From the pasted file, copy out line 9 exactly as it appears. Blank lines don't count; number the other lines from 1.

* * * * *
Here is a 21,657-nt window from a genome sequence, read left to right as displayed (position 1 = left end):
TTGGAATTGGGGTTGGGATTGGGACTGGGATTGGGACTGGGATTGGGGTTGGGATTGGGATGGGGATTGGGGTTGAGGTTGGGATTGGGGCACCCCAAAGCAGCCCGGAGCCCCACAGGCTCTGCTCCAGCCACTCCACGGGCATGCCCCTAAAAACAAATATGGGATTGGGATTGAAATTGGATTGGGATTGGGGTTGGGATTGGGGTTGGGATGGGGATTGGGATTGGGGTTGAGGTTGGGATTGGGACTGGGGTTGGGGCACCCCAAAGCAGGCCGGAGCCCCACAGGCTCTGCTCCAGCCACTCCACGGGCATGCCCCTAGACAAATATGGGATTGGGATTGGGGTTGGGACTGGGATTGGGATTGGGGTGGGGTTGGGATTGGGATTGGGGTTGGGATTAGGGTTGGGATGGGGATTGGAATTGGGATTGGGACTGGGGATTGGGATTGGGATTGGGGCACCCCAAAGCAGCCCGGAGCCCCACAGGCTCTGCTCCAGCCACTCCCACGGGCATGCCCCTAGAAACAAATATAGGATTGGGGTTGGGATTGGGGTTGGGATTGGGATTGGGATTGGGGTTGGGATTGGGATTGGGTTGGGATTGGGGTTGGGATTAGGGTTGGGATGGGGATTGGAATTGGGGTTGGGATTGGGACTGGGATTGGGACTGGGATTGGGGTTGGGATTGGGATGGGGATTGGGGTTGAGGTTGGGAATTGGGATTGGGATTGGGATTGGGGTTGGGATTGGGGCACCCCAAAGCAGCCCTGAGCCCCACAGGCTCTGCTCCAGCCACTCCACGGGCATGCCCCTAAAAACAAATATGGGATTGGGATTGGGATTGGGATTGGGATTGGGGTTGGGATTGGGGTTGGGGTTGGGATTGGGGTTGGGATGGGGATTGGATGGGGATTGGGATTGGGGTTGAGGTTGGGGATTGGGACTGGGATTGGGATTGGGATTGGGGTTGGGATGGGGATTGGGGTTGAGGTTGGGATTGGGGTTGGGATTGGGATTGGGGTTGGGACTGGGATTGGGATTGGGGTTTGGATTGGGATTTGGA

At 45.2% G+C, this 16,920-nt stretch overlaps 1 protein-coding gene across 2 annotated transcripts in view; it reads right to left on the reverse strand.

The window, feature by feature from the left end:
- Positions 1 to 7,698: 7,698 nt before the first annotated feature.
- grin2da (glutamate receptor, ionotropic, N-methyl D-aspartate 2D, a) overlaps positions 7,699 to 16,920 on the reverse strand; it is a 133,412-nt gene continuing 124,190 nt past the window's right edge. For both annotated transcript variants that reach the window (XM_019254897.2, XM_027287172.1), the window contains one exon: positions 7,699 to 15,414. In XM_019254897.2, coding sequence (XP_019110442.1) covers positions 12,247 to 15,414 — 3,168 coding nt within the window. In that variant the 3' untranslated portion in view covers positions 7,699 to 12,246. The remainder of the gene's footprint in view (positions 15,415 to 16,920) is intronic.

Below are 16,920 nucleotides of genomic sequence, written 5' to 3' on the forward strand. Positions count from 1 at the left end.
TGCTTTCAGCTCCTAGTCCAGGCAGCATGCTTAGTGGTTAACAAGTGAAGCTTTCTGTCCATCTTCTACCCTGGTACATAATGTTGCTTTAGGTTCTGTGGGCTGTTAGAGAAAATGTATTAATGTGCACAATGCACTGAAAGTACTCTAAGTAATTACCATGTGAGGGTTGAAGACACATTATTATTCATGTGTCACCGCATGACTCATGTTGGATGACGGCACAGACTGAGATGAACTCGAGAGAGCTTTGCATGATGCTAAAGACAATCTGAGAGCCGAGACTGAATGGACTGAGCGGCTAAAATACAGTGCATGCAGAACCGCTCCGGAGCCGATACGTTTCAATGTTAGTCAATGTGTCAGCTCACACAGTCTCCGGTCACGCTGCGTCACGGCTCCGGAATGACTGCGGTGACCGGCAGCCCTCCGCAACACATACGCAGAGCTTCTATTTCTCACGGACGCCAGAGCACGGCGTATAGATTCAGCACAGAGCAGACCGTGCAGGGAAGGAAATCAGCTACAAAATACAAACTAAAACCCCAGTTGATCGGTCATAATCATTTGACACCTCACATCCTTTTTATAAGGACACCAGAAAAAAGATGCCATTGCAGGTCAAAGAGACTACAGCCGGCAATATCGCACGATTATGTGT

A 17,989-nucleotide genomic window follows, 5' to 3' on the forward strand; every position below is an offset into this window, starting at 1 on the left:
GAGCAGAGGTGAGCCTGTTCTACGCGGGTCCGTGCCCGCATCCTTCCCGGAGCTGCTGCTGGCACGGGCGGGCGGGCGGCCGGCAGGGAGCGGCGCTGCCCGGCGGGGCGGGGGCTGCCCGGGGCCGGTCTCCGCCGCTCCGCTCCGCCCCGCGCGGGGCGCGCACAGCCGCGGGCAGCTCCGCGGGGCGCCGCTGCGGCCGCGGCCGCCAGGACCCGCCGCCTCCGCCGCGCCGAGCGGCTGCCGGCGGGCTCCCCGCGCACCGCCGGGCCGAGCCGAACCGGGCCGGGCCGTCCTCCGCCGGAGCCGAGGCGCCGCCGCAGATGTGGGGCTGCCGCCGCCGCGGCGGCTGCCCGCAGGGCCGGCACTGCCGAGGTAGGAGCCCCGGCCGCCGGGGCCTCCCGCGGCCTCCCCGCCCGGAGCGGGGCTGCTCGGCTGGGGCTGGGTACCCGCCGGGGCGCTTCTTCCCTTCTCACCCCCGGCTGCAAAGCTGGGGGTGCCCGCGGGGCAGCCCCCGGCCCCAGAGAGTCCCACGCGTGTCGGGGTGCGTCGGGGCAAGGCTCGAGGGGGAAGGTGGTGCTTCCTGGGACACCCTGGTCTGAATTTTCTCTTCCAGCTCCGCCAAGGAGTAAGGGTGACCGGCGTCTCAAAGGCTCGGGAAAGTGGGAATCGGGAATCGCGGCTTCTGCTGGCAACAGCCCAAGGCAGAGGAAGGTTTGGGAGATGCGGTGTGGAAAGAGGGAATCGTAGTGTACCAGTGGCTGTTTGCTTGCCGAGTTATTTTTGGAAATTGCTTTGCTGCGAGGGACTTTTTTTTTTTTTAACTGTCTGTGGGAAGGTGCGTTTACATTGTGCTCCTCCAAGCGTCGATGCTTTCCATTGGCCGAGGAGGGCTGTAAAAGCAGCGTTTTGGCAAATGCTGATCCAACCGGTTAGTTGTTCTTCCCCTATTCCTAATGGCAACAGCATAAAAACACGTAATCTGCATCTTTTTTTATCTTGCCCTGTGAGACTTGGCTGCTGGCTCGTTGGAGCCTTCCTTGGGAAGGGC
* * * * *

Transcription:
A 17,989-nucleotide genomic window follows, 5' to 3' on the forward strand; every position below is an offset into this window, starting at 1 on the left: